Kurt Tucholsky is one of Weimar Germany’s most celebrated literary figures, loved by his many readers and hated by the Nazis. A forthcoming re-issue of long out-of-print English translations by Harry Zohn will re-introduce Tucholsky’s satirical masterpieces to today’s readers.
Representatives of the German Justice Ministry and the authors of a new study on the involvement of former Nazis in the ministry’s early post-war history will discuss the role of the judiciary in the development and preservation of democracy.
Through a close reading of key paintings and by a discussion of his many cultural networks across Germany and throughout Europe, this new study by Marion Deshmukh illuminates the painter Max Liebermann’s importance as a pioneer of German modernism.
Supported by more than two hundred photographs, the second volume of Andras Koerner’s history, “How They Lived – The Everyday Lives of Hungarian Jews, 1867-1940” shows how the diverse groups of Hungarian Jews lived their everyday lives—how they raised their children, spent their leisure time, practiced their religion, performed their charity work, and more.
On this evening, George Prochnik presents his bildungsroman on Gershom Scholem, one of the twentieth century’s most important humanist thinkers. Prochnik traces the lifeline of Scholem, and weaves it with an intimate story of his own youth, marriage, and spiritual quest in Jerusalem.
In the new history, We’ll Always Have Casablanca, film historian Noah Isenberg gives a rich account of this beloved movie’s origins. Through extensive research and interviews with filmmakers, film critics, family members of the cast and crew, and diehard fans, Isenberg reveals the myths and realities behind Casablanca’s production, focusing in particular on the central role of refugees—nearly all the actors were immigrants from Hitler’s Europe.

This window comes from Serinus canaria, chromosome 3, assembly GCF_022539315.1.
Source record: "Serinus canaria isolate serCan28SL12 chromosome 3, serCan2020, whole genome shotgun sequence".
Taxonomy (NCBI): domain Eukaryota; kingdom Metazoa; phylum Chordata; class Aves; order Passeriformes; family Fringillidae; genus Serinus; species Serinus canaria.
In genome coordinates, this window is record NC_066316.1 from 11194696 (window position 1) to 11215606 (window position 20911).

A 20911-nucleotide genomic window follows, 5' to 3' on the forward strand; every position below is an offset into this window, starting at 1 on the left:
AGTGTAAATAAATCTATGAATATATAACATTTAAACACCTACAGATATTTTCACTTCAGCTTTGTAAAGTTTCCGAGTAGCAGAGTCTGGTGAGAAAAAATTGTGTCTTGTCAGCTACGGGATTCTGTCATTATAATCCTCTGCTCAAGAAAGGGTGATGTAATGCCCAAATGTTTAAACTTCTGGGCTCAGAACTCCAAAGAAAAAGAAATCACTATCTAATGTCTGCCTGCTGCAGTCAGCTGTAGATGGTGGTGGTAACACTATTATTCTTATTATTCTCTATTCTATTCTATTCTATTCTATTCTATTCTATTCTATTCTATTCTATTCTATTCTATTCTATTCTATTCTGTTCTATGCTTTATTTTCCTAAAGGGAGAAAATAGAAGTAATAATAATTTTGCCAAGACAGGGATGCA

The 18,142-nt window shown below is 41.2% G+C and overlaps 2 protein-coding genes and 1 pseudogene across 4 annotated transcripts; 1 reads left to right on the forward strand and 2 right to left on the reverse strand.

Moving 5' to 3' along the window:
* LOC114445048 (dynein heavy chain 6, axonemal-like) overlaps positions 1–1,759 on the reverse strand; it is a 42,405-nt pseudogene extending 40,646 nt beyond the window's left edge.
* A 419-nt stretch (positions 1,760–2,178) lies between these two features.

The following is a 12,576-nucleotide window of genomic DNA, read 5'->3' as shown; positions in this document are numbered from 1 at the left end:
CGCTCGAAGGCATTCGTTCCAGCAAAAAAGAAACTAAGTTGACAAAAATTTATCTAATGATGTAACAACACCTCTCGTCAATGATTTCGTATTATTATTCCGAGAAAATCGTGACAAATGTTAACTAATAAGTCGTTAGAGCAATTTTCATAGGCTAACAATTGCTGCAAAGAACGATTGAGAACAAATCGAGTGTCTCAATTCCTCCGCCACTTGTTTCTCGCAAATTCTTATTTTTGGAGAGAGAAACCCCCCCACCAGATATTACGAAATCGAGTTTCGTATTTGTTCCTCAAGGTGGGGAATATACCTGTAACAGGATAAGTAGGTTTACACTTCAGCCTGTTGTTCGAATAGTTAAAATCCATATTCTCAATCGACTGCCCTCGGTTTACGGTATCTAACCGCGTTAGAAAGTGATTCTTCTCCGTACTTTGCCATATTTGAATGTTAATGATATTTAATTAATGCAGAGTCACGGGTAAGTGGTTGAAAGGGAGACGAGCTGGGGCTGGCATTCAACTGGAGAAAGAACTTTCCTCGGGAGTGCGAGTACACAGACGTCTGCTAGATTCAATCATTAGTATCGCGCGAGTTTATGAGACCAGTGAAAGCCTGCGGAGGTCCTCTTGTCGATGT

Ismar Schorsch, former President of the Leo Baeck Institute, will engage in conversation with David Ellenson about the former’s newly published book, a biography of 19th century academic Leopold Zunz.
One of the jewels of the collection of the National Library of Israel is Ms. Heb. 8o6527, a stunningly illuminated High-Holiday Mahzor from the second quarter of the fourteenth century. Librarians and curators have long sought ways to provide access to unique works like this, which remain untouchable when exhibited and offer none of the physical pleasures of books when digitized. World-class craftsmen like Michael and Linda Falter of Facsimile Editions offer yet another solution: the production of facsimiles of important manuscripts as a one-to-one reproduction, designed to imitate the original down to the last detail. The event will focus on the Falters’ stunning recreation of the Catalan Mahzor as well as the original book’s remarkable journey.
After the Nuremberg trials and the start of the Cold War, most of the victors in World War II lost interest in prosecuting Nazi war criminals. Many of the lower-ranking perpetrators quickly blended in with the millions who were seeking to rebuild their lives in a new Europe, while those who felt most at risk fled the continent. The Nazi Hunters focuses on the small band of men and women who refused to allow their crimes to be forgotten—and who were determined to track them down to the farthest corners of the earth. At this book talk, Andrew Nagorski will discuss his new book.
The New York Times bestselling author Lauren Belfer (A Fierce Radiance and City of Light) speaks about her new and passionate novel—inspired by historical events—about two women, one European and one American, and the mysterious choral masterpiece by Johann Sebastian Bach that changes both their lives. In the ruins of Germany in 1945, at the…